Cleveland Browns’ Lerner to Get Fund Investment Back, Delaware Judge Rules

Billionaire Randy Lerner, owner of the National Football League’s Cleveland Browns, won a court order for the return of the remainder of his $40 million investment in a hedge fund that had refused to say where the money was invested.

Officials of Paige Capital Management LLC, created in 2006 to buy companies that faltered during the U.S.’s economic decline, improperly refused to return Lerner’s funds and retained them for the “selfish reason” of generating management fees, Delaware Chancery Court Judge Leo Strine concluded yesterday.

“I order a remedy requiring the immediate return” of all Lerner’s capital invested in the fund along with interest tied to the delay in handing over the funds, Strine said in 100-page ruling. The fund is run by Michele Paige, a former investment manager for billionaire Carl Icahn, along with her husband, Christopher Paige.

William Dolan, one of the Paiges’ lawyers, didn’t immediately return a phone call for comment yesterday on Strine’s decision.

Lerner, former chairman of financial services company MBNA Corp. who also owns the English Premier League soccer club Aston Villa, rebuffed a March offer by the Paiges to settle the case for about $3 million, according to court filings.

Lerner, with a fortune estimated at more than $1 billion by Forbes magazine last year, has been forced to inject $326 million into the Birmingham-based Aston Villa team since he bought it in 2006, according to filings with English regulators.

Locked Gates

The Paiges sued Lerner’s investment fund last year arguing the billionaire was violating so-called “gate provisions” in his investment contract. The Paiges said the agreement barred Lerner from withdrawing his money because it amounted to more than 20 percent of the fund’s assets under management, according to court filings.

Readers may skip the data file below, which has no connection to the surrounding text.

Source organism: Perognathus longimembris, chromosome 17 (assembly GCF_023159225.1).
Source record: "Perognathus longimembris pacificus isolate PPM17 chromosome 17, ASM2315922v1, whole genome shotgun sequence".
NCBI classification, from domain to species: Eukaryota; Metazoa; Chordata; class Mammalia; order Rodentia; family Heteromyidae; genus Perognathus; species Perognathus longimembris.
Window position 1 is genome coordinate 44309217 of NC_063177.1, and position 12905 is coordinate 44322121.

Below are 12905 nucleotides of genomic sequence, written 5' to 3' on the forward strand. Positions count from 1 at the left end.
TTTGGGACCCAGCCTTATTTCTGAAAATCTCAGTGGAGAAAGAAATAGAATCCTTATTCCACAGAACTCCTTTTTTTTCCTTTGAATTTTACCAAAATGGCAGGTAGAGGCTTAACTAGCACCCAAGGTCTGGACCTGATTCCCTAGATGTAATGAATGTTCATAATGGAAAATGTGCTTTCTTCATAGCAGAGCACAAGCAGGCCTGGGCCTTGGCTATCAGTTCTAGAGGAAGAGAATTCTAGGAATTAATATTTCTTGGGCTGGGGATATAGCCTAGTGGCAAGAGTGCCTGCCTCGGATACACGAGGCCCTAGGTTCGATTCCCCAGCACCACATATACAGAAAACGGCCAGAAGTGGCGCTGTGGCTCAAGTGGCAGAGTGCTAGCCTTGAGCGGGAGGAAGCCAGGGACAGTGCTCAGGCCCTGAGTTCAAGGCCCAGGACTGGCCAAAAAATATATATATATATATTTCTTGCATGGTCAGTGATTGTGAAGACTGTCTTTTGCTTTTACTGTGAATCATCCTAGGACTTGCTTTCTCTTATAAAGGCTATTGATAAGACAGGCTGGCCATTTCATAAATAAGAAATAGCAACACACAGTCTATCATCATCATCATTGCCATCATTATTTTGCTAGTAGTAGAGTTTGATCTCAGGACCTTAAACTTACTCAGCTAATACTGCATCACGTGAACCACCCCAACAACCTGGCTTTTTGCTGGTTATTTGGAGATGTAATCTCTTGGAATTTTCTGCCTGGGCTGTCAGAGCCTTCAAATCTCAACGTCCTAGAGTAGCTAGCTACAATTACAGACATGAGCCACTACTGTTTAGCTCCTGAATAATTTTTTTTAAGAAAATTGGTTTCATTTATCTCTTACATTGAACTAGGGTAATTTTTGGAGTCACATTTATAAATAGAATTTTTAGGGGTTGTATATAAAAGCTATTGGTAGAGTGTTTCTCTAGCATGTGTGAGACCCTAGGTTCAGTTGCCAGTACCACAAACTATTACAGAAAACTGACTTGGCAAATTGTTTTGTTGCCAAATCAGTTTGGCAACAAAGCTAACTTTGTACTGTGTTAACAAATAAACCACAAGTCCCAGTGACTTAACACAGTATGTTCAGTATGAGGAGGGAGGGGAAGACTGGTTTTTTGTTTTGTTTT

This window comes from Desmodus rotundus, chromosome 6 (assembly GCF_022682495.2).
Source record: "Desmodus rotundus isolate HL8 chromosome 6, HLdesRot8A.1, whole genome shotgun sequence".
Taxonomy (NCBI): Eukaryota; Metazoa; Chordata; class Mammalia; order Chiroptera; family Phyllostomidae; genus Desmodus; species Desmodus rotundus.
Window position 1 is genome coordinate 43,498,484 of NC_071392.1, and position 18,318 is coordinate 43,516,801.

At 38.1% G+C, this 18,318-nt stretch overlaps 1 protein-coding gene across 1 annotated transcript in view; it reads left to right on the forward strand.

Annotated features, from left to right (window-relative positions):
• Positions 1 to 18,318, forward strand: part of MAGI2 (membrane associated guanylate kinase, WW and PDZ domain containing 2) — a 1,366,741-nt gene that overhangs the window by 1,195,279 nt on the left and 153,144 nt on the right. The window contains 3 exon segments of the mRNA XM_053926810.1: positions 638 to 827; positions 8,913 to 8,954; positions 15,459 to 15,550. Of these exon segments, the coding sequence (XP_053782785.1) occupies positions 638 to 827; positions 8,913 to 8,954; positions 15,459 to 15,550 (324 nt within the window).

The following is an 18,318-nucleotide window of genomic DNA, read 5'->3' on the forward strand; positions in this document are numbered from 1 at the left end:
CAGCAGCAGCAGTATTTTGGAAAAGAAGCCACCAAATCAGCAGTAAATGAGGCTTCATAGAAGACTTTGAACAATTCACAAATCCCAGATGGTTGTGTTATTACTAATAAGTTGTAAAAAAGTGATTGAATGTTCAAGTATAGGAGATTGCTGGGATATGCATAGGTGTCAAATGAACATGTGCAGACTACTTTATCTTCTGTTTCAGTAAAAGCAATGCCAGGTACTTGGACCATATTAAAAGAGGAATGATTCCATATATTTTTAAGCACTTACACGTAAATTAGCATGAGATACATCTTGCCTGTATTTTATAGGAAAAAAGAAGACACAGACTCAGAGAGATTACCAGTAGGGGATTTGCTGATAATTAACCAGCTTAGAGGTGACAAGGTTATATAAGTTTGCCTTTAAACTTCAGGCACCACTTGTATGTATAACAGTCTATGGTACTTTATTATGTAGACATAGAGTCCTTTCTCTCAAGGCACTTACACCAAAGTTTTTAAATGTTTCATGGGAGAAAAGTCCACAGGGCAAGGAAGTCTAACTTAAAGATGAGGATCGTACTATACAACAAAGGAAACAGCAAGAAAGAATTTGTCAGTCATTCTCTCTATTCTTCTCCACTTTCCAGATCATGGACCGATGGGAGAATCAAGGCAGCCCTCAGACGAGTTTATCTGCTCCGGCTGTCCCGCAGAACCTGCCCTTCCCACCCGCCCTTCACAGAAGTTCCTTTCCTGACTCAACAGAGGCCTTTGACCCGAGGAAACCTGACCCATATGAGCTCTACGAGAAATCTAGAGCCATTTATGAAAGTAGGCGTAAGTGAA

The fund returned about $8 million to Lerner in November 2010 under the terms of its agreement with the billionaire, according to court filings.

Lerner countered he was the only outside investor in the Paiges’ funds and properly requested his entire investment be returned after a three-year “lock-up period” expired in March 2010, court filings show.

The billionaire also claimed fund officials threatened to use litigation to keep the money under their control and refused, until November 2010, to even say where the money was invested, according to the filings.

‘Bitter End’

The fund is “fully prepared to litigate this matter to the bitter end because we will continue to manage your money, and collect management and incentive fees, until this matter is resolved many years hence,” Christopher Paige, the fund’s general counsel, wrote in a March 2010 letter, according to court filings. “You cannot win because you will spend more litigating than we’re fighting over.”

In 2009, Christopher Paige had sought the Republican nomination for a U.S. House of Representatives seat in the Poconos section of northeastern Pennsylvania. He dropped out of the race in March 2010.

In the Delaware case, Strine concluded the Paiges’ refusal to honor Lerner’s requests that his capital be returned violated the agreements between the parties.

Also, using gating provisions to insure the continued flow of management fees is a violation of legal duties hedge fund managers owe to those whose money they are managing, Strine found.

‘Selfish Interest’

“The discretion granted to the hedge fund manager to determine whether to waive the gates is a fiduciary authority that must be used for the benefit of those who the hedge fund is intended to benefit and not for the selfish interest of the manager,” the judge said.

Lerner was chairman of Wilmington-based MBNA, a credit-card provider, when it was acquired by Charlotte, North Carolina- based Bank of America in 2006 for $35 billion.

The case is Paige Capital Management LLC v. Lerner Master Fund, 5502-VCS, Delaware Chancery Court (Wilmington).

To contact the reporter on this story: Jef Feeley in Wilmington, Delaware, at jfeeley@bloomberg.net

To contact the editor responsible for this story: Michael Hytha at mhytha@bloomberg.net

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